Lip lit: the first bad man
Miranda July sees the world askew. In her work as a writer, filmmaker and visual artist, she peeks behind exterior lives to look at the secret inner world. Though often unsettling, her work emboldens the meek and celebrates the weird. Preceded by her award-winning short story collection No One Belongs Here More Than You (2007), The First Bad Man is July’s first (and much anticipated) novel.
Narrator Cheryl Glickman is a woman in crisis and a long sufferer of globus hystericus—a hard lump in the throat thought to be psychosomatic. Approaching middle age and living alone, Cheryl is the longest standing employee of Open Palm, a company that teaches women’s self defence. At the owners’ request she now works from home, her managerial style deemed ‘more effective from a distance’. However, Cheryl’s retreat from the world is largely self-imposed and through a carefully devised system she efficiently minimises her presence in her own life.
At its best, my system gives me a smoother living experience. My days become dreamlike, no edges anywhere, none of the snags and snafus that life is so famous for. After days and days alone it gets silky to the point where I can’t even feel myself anymore, it’s as if I don’t exist.
Cheryl intrigues and endears through humorous idiosyncrasies: walking into rooms sideways to show off the ‘darling little shells’ of her ears; searching the faces of children in supermarkets hoping to recognise her spirit baby, ‘Kubelko Bondy’; reading a book while standing next to the shelf with her finger in its place for ease of reshelving. On their own, these traits are inventive and funny, but each forms a brick in the wall she builds around herself. Even her sexual fantasies map a retreat: creating ‘a fantasy within a fantasy within a fantasy … building in intensity until I was so far inside myself that I could go no further.’
And then along comes Clee. Sloppy, sexy and self assured, she is the rambunctious daughter of Cheryl’s employers and is everything Cheryl is not. When she finds herself in need of a place to crash, her parents send her Cheryl’s way.
Contrary to what its title suggests, The First Bad Man is a story about women—how we connect and communicate with each other and the wider world and how we negotiate our roles as mothers, lovers, friends and adversaries.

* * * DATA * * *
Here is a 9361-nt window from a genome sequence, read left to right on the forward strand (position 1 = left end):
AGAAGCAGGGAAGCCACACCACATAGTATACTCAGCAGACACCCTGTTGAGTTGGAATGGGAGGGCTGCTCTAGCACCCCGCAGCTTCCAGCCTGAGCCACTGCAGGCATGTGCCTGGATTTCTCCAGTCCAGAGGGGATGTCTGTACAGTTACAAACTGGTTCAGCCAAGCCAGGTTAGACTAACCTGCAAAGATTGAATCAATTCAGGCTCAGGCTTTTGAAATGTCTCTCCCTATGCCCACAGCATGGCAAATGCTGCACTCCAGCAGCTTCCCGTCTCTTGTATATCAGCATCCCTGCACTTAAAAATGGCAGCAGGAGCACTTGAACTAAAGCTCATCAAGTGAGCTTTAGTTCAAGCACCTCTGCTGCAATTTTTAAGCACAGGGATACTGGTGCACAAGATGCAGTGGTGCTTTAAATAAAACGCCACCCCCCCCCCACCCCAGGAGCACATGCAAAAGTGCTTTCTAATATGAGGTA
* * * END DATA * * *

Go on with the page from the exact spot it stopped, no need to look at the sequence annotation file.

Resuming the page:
By withdrawing from herself, Cheryl has lost touch with her femininity. In the diplomatic words of Phillip (the man she harbours feelings for and who is, in fact, in a relationship with a sixteen-year-old), she is ‘perfectly balanced … in terms of [her] masculine and feminine energies’—read: sexless.
By contrast, Clee is open, and people—particularly men—gravitate to her. She’s self-possessed and comfortable in her femininity, in a way that Cheryl finds intimidating: ‘She was a woman. So much a woman that for a moment I didn’t know what I was.’
Clee’s presence—her womanliness—oozes and invades, and with her preference for keeping the television on at all hours, piles of unwashed underwear and pungent foot fungus, Clee upsets the order of Cheryl’s ‘system’. Like a schoolyard bully, Clee pokes and provokes and finally turns violent, forcing Cheryl to engage and propelling her into action.
As we see too often in the news, the threat of violence is used to disempower women. When violent acts occur, we are told not to venture out alone—even in daylight—and if we get hurt, it’s our fault. We are made to appear helpless. However, July uses violence to embolden and empower Cheryl. In playing out scenarios from Open Palm self-defence DVDs, Clee physically breaks down Cheryl’s barriers and pushes her to sound out her strength and fight back. These scenes are primal. Sexual. And see two women reclaim a space in which they are typically cast victims.
Through Cheryl’s relationship, or lack thereof, with Phillip, and the peculiar arrangement between her doctor and his secretary, July also considers how women position themselves in relation to the men in their lives. She questions the power we give them and our failure to call out their bad behaviour, especially against other women.
Far more nuanced than ‘quirky’ (the term too often used to dismiss creative women), July’s style is a biting-on-foil, picking-at-the-quicks-of-your-fingers humour—shot through with sincerity and tenderness. In The First Bad Man, July seeks out a woman at her lowest point and takes great joy in finding unlikely ways to help her connect with her bolder self and realise her ambitions and long-repressed desires.